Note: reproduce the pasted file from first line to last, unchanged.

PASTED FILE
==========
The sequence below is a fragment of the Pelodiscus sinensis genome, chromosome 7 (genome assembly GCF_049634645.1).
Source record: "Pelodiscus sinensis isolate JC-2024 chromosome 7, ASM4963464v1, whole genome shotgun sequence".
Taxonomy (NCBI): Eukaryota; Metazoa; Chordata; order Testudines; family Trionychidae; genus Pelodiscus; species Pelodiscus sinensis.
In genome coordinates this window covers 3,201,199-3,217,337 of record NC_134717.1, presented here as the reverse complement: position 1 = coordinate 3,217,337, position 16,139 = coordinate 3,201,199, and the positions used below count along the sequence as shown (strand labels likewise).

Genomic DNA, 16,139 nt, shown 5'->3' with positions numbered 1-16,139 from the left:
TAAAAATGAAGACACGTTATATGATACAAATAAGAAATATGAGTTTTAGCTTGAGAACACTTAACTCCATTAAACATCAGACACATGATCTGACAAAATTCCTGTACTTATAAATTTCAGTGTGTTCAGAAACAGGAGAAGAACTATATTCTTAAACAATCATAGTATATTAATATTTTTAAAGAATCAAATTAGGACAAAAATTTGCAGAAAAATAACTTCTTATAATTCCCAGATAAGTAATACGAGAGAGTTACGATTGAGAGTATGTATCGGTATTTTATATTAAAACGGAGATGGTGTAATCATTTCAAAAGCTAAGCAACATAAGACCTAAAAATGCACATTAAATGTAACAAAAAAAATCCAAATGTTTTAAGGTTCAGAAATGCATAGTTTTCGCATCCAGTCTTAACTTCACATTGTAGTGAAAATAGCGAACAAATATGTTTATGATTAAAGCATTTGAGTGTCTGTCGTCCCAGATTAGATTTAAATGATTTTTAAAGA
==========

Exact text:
The sequence below is a fragment of the Pelodiscus sinensis genome, chromosome 7 (genome assembly GCF_049634645.1).
Source record: "Pelodiscus sinensis isolate JC-2024 chromosome 7, ASM4963464v1, whole genome shotgun sequence".
Taxonomy (NCBI): Eukaryota; Metazoa; Chordata; order Testudines; family Trionychidae; genus Pelodiscus; species Pelodiscus sinensis.
In genome coordinates this window covers 3,201,199-3,217,337 of record NC_134717.1, presented here as the reverse complement: position 1 = coordinate 3,217,337, position 16,139 = coordinate 3,201,199, and the positions used below count along the sequence as shown (strand labels likewise).

Genomic DNA, 16,139 nt, shown 5'->3' with positions numbered 1-16,139 from the left:
TAAAAATGAAGACACGTTATATGATACAAATAAGAAATATGAGTTTTAGCTTGAGAACACTTAACTCCATTAAACATCAGACACATGATCTGACAAAATTCCTGTACTTATAAATTTCAGTGTGTTCAGAAACAGGAGAAGAACTATATTCTTAAACAATCATAGTATATTAATATTTTTAAAGAATCAAATTAGGACAAAAATTTGCAGAAAAATAACTTCTTATAATTCCCAGATAAGTAATACGAGAGAGTTACGATTGAGAGTATGTATCGGTATTTTATATTAAAACGGAGATGGTGTAATCATTTCAAAAGCTAAGCAACATAAGACCTAAAAATGCACATTAAATGTAACAAAAAAAATCCAAATGTTTTAAGGTTCAGAAATGCATAGTTTTCGCATCCAGTCTTAACTTCACATTGTAGTGAAAATAGCGAACAAATATGTTTATGATTAAAGCATTTGAGTGTCTGTCGTCCCAGATTAGATTTAAATGATTTTTAAAGA